Death is coming for everyone. That’s a bad thing, but it’s not the worst thing.

I believe God meted out the curse of death to spare humanity from themselves. As he banished the fallen couple from paradise, God commented:

The man has now become like one of us, knowing good and evil. He must not be allowed to reach out his hand and take also from the tree of life and eat, and live forever. (Genesis 3:22 NIV)

Satan’s offer to the woman, “you’ll be like God, knowing good from evil,” wasn’t a complete lie. It came to pass, but it wasn’t a desirable outcome because it was the result of personal ambition.

Personal ambition is the essence of sin. Through it, we divorce our spirits from the mutual love at the heart of the Trinity. Ambitious people grasp at sovereign, sole proprietorship of the world and in so doing shake themselves free of the lifegiving embrace of God. They seek to gain the whole world and lose their souls.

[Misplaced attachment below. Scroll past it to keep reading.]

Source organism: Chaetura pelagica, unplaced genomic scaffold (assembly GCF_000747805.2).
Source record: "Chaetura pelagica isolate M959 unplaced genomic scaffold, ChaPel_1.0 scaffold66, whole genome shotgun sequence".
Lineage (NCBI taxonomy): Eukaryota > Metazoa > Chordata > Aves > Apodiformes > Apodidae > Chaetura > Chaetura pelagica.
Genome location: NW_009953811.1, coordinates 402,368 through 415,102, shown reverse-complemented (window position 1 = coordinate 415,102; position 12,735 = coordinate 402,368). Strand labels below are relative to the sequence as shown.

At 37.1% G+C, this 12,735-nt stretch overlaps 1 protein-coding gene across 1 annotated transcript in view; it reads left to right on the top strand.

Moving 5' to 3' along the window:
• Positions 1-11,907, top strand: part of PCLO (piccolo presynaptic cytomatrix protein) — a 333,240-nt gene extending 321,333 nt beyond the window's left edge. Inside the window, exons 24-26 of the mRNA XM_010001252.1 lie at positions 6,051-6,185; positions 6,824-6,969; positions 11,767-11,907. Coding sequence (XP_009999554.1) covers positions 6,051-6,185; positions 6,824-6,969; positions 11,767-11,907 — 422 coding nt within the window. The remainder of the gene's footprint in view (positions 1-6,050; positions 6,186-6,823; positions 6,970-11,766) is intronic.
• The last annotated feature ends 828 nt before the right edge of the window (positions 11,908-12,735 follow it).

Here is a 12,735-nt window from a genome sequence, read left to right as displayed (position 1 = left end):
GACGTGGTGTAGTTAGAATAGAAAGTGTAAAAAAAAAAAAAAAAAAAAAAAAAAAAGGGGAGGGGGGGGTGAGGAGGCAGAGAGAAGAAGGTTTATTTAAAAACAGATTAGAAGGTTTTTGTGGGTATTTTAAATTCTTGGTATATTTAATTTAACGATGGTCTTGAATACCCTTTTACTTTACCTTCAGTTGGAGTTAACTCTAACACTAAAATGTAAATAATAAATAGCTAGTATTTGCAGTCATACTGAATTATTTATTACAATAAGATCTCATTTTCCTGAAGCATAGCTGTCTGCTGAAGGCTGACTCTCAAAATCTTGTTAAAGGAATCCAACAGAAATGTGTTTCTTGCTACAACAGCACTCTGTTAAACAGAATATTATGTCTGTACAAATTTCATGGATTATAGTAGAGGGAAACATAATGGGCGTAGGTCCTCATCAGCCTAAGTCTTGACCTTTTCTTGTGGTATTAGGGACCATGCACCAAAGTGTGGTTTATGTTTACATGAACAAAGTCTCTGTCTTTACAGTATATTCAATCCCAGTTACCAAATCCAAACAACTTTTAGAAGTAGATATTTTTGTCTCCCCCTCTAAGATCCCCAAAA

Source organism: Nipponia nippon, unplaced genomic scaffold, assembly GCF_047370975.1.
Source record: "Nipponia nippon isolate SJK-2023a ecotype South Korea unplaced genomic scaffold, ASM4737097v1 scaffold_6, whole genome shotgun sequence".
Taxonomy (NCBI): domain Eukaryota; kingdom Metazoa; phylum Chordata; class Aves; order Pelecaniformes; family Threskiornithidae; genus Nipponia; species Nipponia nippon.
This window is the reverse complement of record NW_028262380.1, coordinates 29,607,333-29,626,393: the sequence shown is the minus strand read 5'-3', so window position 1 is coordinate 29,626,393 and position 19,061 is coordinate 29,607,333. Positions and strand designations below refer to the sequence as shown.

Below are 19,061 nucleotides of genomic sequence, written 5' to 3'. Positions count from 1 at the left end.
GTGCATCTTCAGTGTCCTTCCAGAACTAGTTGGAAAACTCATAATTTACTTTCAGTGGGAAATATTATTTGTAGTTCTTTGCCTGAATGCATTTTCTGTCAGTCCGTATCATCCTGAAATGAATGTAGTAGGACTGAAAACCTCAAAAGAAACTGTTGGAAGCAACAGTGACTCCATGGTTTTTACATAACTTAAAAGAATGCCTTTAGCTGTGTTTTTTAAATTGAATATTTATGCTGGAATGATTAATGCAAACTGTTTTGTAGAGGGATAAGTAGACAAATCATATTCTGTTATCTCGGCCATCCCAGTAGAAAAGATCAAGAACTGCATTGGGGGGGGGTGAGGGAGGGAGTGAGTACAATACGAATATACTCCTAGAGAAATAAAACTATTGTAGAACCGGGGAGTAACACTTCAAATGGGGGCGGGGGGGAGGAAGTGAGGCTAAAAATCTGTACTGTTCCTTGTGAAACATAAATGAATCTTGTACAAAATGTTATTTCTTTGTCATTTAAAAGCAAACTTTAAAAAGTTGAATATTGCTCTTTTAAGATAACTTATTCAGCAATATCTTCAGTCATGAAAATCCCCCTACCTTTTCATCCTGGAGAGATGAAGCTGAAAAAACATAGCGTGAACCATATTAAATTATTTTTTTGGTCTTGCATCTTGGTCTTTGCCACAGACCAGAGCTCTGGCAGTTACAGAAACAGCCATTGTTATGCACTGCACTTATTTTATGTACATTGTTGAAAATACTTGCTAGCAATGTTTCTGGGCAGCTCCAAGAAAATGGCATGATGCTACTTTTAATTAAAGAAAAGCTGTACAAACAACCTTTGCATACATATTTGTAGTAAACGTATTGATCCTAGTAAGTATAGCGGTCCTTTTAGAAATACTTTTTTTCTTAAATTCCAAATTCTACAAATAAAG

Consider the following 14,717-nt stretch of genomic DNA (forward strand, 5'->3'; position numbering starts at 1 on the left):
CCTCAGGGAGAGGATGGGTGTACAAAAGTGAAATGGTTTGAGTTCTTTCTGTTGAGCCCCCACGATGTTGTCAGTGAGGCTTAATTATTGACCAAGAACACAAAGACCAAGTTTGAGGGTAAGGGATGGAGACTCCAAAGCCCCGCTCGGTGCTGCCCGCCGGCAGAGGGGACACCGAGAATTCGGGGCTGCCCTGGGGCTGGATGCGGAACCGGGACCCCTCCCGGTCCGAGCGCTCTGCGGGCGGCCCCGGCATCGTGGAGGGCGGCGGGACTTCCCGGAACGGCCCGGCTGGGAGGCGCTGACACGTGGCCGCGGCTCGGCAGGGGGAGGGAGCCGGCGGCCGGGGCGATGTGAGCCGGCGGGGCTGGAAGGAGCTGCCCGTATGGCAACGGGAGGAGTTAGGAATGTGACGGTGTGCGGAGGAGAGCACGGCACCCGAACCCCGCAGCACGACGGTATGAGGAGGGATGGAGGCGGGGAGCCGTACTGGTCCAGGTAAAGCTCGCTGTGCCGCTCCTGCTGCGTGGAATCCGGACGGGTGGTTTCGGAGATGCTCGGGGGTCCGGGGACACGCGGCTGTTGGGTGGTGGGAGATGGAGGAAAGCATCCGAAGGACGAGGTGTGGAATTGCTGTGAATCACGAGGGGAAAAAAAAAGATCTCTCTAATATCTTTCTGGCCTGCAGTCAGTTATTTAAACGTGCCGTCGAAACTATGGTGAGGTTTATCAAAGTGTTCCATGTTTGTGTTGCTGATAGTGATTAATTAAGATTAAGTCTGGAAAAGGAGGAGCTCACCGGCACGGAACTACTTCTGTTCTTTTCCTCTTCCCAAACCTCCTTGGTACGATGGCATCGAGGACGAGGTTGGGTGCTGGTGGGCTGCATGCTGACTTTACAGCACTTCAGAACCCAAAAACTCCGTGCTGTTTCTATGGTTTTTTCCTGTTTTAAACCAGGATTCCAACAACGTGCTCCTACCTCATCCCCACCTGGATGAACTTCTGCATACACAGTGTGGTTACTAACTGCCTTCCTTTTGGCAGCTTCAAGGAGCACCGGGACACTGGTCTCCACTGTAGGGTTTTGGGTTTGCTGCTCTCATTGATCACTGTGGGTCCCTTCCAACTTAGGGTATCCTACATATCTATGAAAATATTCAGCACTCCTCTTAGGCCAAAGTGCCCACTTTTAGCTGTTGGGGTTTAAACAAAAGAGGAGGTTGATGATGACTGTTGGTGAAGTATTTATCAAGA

Fallen people walk the earth as the living dead. Restless. Predatory. Ever hungry and never satisfied. Zombie movie and TV shows testify with one voice that there is, in fact, a scenario far worse than death.

Physical death is the lesser of two evils. It mitigates the awful outcomes of spiritual death. But God has always planned to do more than control the damage. He means to reverse it entirely through Christ.

To reverse the damage done by Adam’s sin, Christ came as the anti-Adam, as this early hymn of the church affirms:

Christ was truly God.
But he did not try to remain
equal with God.
Instead he gave up everything
and became a slave,
when he became
like one of us.
Christ was humble.
He obeyed God
and even died
on a cross.
Then God gave Christ
the highest place
and honored his name
above all others. (Philippians 2:6-9 CEV)

What’s our ambition? If it’s something other than to follow Christ in his humiliation and abject submission to God, then we unwittingly aspire to die. If we can relinquish our ambitions and cling to Christ, we’ll start living today and keep living forever.

Published by Nathan Wilkerson

Holding on for dear life.

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